Volkswagen Golf GTE review

Category: Hybrid car

Section: Performance & drive

Volkswagen Golf GTE 2021 rear cornering
  • Volkswagen Golf GTE 2021 front tracking
  • Volkswagen Golf GTE 2021 rear cornering
  • Volkswagen Golf GTE 2021 interior dashboard
  • Volkswagen Golf GTE 2021 interior rear seats
  • Volkswagen Golf GTE 2021 interior infotainment
  • Volkswagen Golf GTE 2021 front right tracking
  • Volkswagen Golf GTE 2021 rear right tracking
  • Volkswagen Golf GTE 2021 right tracking
  • Volkswagen Golf GTE 2021 charging socket detail
  • Volkswagen Golf GTE 2021 headlight detail
  • Volkswagen Golf GTE 2021 alloy wheel detail
  • Volkswagen Golf GTE 2021 interior driver display
  • Volkswagen Golf GTE 2021 interior front seats
  • Volkswagen Golf GTE 2021 interior detail
  • Volkswagen Golf GTE 2021 boot open
  • Volkswagen Golf GTE 2021 front tracking
  • Volkswagen Golf GTE 2021 rear cornering
  • Volkswagen Golf GTE 2021 interior dashboard
  • Volkswagen Golf GTE 2021 interior rear seats
  • Volkswagen Golf GTE 2021 interior infotainment
  • Volkswagen Golf GTE 2021 front right tracking
  • Volkswagen Golf GTE 2021 rear right tracking
  • Volkswagen Golf GTE 2021 right tracking
  • Volkswagen Golf GTE 2021 charging socket detail
  • Volkswagen Golf GTE 2021 headlight detail
  • Volkswagen Golf GTE 2021 alloy wheel detail
  • Volkswagen Golf GTE 2021 interior driver display
  • Volkswagen Golf GTE 2021 interior front seats
  • Volkswagen Golf GTE 2021 interior detail
  • Volkswagen Golf GTE 2021 boot open
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Performance & drive

What it’s like to drive, and how quiet it is

The Golf GTE shares its underpinnings with the Cupra Leon eHybrid and Skoda Octavia vRS iV, and, surprise surprise, they have exactly the same power – 242bhp from the 1.4-litre turbocharged petrol engine and electric motor combined.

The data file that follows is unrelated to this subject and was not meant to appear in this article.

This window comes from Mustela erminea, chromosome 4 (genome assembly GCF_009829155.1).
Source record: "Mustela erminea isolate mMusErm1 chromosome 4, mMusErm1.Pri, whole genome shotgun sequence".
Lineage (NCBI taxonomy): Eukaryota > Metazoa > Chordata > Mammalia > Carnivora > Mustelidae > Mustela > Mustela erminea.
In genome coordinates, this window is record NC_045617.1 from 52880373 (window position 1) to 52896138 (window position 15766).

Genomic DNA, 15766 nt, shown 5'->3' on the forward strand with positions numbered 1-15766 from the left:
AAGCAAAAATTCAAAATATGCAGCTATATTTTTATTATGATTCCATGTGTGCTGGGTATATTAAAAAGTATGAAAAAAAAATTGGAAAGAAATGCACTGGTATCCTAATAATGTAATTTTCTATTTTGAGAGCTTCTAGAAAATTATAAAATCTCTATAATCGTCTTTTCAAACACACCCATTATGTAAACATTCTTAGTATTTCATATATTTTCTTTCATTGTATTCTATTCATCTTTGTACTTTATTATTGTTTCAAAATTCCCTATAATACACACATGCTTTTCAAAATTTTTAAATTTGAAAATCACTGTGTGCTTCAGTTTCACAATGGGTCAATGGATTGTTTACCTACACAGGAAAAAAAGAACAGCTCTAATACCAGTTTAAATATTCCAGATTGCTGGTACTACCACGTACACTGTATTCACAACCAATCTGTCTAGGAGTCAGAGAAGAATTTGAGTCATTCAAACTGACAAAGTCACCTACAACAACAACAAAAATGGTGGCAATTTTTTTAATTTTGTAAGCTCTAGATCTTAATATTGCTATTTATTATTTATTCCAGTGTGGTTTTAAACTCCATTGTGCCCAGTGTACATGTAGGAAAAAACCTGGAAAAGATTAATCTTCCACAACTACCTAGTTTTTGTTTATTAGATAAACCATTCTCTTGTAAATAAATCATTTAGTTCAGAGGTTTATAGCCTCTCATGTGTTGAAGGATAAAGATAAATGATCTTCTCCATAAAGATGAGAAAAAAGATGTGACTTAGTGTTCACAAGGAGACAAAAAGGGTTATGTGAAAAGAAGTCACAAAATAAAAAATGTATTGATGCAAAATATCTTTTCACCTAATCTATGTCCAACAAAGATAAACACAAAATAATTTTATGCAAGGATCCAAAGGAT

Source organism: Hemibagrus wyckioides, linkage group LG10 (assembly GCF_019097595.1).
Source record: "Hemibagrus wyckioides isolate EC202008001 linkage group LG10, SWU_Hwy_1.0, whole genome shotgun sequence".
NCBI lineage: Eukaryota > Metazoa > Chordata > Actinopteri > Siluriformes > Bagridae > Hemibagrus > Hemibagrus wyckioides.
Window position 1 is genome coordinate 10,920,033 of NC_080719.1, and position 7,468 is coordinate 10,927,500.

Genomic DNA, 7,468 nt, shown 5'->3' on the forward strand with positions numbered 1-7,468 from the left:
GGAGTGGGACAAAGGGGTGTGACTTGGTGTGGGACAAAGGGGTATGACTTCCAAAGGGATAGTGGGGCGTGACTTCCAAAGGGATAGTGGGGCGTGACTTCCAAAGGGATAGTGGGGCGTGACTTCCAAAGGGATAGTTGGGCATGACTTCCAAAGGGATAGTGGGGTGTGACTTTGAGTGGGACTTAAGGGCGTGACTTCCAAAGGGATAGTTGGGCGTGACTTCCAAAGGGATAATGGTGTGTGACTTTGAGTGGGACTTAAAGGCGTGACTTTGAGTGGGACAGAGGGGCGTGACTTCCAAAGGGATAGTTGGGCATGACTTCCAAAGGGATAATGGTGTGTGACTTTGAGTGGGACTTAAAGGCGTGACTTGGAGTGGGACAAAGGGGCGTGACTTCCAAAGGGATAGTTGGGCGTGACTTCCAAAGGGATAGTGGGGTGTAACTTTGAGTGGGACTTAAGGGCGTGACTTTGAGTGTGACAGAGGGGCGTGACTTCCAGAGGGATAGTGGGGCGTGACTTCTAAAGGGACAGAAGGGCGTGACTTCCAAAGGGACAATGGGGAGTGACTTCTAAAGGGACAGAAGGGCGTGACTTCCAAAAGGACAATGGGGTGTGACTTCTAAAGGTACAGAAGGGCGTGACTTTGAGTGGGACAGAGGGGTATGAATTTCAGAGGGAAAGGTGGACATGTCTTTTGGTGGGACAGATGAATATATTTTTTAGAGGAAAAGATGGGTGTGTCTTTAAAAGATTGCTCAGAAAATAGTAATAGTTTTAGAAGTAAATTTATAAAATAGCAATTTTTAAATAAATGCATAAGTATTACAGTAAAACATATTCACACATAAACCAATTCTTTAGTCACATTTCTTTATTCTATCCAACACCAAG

Funnily enough, in the GTE it exactly matches the Cupra Leon’s 0-62mph time of 6.7sec, so it’s a bit quicker than the Audi A3 TFSIe and Octavia iV. The thing is, though, rather like the Cupra Leon, the GTE feels like it’s holding back that performance, even when you depress the accelerator pedal quite far. It’s only when you literally stamp it to the floor that you get the full dose of forward thrust. 

The GTE’s electric-only range of 40 miles (WLTP Combined) is about the same as the A3 TFSIe’s but less than you can expect from the Octavia iV and Mercedes A250e, which both offer around 44 miles. During testing in near-freezing conditions, the A3 TFSIe could go slightly further than the GTE, with the A250e usefully ahead of both.

Using the brakes puts energy back into the battery to maximise the range, and often that creates issues with the feel of the brake pedal in electrified cars. The GTE’s is fine most of the time, but it can be inconsistent, with the regenerative braking sometimes leaving you coasting and sometimes slowing rapidly when you lift your right foot.

The six-speed dual-clutch gearbox is, in the main, smooth, as is the transition between petrol and electric modes. There are some unexpected lurches and occasional thuds, although not as many as you’ll experience in an A250e. The A3 TFSIe or Octavia iV are both better behaved.

If you work the engine hard it’s not as intrusive as the A250e’s or the Seat Leon eHybrid’s, but it does boom in the background at 70mph. You also hear a fair amount of suspension noise, but wind and road noise are pretty well managed on the motorway.

The car we’ve tried came with optional Dynamic Chassis Control (DCC), which enables you to vary the suspension’s stiffness in multiple increments via the infotainment screen. In its softer settings, it feels firmer than the standard Golf’s, but not unpleasantly so, with plenty of control to check bounce over bigger bumps. Sharper intrusions, such as expansion joints, can cause a bit of a jolt, mind. 

New car deals
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